Protosurfaces: Mathematical Experiments in Spacial Design
March 2, 2012—May 21, 2012
Andrew Witt, curator
For designers, mathematics presents both the promise of control and the challenge of constraint. The working models presented here are products of an ongoing seminar at the GSD that confronts this productive tension between the freedom of design and the logic of geometry. In particular, these models use automated topological, mathematical, and geometric systems to engage architectural issues such as designed topology, material efficiency, and structural rigidity through geometrical methods. The forms are generalizations of hyperbolic paraboloids called medial or skeletal surfaces. They are prototype spaces, experiments out of which a mathematically synthetic approach to surface design might emerge.
From a diagram of circulation, the surfaces that induce that circulation are calculated automatically. By mathematical definition, all surfaces are subdivided into flat quadrilateral panels, easily buildable with standard sheet material. They introduce few irregular triangles and no superfluous gaps, creating a truly watertight shell. Like hyperbolic shells, these surfaces are mathematically defined for anticlastic curvature, with a remarkable structural rigidity as a natural consequence. Such experiments thus demonstrate the possibility of how multiple constraints of design might be synthesized in the context of mathematical frameworks with provocative spatial results.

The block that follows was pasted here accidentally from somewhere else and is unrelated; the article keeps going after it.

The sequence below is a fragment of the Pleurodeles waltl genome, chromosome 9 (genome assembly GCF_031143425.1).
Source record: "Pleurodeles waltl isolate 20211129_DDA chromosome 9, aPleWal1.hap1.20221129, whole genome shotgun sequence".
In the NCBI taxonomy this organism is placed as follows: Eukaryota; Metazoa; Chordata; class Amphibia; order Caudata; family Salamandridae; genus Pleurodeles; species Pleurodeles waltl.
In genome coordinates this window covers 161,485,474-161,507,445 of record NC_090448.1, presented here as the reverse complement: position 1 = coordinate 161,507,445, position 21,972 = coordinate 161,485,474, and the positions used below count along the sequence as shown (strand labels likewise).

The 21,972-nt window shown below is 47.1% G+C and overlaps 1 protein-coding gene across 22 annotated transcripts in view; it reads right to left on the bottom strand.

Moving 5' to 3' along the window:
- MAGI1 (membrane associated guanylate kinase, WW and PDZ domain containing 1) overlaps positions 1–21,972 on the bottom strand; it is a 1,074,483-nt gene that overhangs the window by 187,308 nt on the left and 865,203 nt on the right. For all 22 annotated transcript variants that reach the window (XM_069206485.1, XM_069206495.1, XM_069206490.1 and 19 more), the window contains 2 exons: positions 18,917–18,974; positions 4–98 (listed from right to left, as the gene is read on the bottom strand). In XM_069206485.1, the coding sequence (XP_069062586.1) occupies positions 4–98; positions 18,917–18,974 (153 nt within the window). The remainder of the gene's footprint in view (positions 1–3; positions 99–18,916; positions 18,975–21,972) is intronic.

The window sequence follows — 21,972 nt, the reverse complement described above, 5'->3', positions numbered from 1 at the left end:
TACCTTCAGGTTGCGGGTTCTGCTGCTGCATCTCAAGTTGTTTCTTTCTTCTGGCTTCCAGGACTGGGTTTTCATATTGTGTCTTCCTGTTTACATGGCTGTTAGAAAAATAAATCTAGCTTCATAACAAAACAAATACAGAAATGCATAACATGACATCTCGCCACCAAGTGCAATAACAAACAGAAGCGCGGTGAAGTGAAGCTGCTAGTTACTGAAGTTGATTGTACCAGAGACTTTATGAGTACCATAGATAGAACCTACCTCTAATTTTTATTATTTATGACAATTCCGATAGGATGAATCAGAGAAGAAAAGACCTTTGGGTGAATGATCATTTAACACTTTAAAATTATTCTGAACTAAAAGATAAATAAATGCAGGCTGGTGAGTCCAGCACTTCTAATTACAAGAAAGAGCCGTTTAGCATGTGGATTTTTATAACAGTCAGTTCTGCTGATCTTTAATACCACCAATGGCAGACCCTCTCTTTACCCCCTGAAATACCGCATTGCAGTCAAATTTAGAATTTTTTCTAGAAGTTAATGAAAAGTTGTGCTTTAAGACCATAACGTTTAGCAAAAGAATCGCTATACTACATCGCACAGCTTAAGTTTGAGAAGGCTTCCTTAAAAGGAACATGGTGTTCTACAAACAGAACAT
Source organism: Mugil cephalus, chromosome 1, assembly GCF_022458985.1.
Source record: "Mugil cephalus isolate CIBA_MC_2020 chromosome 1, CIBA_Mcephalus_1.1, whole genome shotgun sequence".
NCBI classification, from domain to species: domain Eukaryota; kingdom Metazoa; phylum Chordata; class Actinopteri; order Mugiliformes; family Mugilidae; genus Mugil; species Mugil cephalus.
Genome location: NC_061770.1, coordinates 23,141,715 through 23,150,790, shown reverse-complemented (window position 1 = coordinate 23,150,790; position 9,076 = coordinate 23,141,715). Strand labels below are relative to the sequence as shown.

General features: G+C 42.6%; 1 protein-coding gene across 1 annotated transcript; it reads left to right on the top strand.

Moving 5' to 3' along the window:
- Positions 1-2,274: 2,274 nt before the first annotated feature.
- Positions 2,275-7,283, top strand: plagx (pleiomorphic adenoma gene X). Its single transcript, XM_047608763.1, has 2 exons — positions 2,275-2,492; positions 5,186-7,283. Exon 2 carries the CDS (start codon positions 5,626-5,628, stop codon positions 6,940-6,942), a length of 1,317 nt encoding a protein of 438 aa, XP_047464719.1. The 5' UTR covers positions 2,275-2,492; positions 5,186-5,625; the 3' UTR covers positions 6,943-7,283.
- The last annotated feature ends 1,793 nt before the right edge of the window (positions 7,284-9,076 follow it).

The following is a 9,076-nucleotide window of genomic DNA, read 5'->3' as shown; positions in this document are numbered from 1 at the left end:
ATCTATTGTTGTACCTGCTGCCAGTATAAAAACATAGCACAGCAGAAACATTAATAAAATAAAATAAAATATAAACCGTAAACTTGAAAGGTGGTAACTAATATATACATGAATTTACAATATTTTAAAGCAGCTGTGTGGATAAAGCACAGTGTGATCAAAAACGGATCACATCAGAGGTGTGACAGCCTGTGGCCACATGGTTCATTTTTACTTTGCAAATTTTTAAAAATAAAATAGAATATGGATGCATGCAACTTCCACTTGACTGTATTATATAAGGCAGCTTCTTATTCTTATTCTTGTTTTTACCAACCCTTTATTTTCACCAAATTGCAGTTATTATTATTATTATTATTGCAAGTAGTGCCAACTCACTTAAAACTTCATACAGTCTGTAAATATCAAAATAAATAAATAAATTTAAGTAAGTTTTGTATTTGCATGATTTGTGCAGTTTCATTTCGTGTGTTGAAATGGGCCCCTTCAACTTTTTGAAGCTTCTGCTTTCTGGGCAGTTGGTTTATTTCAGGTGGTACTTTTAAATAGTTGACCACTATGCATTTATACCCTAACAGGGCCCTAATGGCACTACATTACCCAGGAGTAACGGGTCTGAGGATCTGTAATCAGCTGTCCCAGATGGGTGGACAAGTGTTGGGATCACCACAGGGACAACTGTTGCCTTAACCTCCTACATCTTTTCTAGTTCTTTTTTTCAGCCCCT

Andrew Witt, Lecturer, Architecture, Harvard University